On the webinar, authors of the report, Maki Park and Jie Zong, provide an overview of its findings and policy implications. This was followed by reflections from KaYing Yang, Director of Programs and Partnerships at the Coalition of Asian American Leaders in Minnesota, who discussed on-the-ground challenges and responses related to early learning service provision in superdiverse settings. 

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Can New Digital and Pedagogical Innovations Help Bridge Education Gaps for Migrant Children?

Posted in Immigrant Integration, International Migration, European Migration by migrationpolicy on February 8th, 2018

The arrival of hundreds of thousands of children during the migration crisis exacerbated existing structural limitations in how school systems support children with migrant backgrounds, including insufficient teacher capacity and training, and underdeveloped systems for identifying and diagnosing needs. Faced with rising levels of language learners in their classrooms, some schools have turned to innovations in technology and pedagogy—such as personalized learning and differentiated instruction, translation software, ‘flipped’ classrooms, and massive open online courses (MOOCs)—to support teachers and help diverse learners keep up.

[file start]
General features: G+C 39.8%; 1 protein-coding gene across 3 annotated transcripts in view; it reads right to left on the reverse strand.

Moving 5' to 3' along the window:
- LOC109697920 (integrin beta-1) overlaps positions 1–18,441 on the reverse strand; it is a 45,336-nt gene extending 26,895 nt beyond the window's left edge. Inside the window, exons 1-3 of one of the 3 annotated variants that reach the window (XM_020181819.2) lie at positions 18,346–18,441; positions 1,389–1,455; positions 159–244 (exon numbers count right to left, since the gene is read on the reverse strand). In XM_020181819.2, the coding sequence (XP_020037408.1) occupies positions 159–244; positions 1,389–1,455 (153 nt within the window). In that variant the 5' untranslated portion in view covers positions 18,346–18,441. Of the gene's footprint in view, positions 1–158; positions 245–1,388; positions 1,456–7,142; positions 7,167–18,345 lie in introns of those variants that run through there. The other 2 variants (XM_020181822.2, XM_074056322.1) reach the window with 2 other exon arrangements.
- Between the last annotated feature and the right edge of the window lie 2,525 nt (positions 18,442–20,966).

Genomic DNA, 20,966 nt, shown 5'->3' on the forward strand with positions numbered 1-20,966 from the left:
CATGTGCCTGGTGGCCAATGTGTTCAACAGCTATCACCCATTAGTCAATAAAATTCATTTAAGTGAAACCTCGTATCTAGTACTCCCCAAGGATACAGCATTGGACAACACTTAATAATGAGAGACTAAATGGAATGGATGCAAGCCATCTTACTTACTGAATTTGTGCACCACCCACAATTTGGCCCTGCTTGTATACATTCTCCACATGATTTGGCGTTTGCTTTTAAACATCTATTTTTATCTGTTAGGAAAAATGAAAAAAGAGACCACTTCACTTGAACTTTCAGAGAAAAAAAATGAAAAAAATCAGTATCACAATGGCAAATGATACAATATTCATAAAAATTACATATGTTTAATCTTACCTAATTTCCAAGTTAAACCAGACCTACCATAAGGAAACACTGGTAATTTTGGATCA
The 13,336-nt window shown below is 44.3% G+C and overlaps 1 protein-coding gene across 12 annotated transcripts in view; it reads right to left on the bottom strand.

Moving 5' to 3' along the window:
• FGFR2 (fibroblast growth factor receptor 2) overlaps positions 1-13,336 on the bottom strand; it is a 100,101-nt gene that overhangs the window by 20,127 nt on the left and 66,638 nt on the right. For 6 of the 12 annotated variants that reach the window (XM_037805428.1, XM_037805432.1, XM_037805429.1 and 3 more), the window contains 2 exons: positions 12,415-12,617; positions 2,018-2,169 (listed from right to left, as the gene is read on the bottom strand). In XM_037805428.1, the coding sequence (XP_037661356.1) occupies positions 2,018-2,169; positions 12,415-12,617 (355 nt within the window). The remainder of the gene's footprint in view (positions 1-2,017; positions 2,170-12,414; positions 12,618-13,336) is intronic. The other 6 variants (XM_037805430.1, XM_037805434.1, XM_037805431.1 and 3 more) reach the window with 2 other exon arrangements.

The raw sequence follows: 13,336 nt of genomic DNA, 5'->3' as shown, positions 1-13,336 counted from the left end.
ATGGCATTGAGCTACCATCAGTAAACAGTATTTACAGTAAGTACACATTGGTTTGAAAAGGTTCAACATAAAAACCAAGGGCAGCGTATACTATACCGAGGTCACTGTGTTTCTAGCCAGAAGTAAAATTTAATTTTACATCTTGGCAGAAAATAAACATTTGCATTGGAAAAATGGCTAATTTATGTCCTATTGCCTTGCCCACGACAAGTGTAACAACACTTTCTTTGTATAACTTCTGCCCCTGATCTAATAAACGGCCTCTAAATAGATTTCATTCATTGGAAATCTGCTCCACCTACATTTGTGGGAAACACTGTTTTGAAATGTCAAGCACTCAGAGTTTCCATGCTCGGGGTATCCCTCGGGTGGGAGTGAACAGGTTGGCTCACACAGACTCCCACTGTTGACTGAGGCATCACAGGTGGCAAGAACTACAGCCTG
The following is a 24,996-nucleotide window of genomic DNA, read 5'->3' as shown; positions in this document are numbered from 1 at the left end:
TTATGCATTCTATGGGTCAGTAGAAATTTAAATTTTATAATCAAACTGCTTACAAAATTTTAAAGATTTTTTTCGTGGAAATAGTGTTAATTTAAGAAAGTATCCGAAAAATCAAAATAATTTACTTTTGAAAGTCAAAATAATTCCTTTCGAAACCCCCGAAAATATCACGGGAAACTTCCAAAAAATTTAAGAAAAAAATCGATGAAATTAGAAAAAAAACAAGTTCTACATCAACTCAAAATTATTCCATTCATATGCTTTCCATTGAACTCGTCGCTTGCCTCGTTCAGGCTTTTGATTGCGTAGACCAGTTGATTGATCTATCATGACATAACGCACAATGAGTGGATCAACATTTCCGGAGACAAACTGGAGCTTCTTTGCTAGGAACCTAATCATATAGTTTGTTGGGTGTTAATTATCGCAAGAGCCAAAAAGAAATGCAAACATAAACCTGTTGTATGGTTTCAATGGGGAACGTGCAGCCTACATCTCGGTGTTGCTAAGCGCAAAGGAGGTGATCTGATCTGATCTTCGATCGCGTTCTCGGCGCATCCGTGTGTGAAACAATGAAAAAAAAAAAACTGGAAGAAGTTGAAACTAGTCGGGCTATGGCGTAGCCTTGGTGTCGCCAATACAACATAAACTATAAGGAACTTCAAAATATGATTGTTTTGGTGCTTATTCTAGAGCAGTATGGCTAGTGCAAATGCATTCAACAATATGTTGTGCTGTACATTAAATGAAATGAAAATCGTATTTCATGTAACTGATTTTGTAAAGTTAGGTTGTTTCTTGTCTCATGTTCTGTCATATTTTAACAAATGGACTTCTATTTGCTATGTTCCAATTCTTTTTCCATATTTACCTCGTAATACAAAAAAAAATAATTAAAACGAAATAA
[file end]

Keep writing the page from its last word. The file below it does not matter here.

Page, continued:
Do these innovations represent new solutions, partial supports, or a distraction from the broader challenges of supporting diverse learners? How can educators and integration policymakers use these tools to improve the outcomes for the most disadvantaged students, without widening existing inequalities? And what are the broader structural reforms needed to rethink the way that schools are designed, operated, and staffed to update education systems for diverse populations?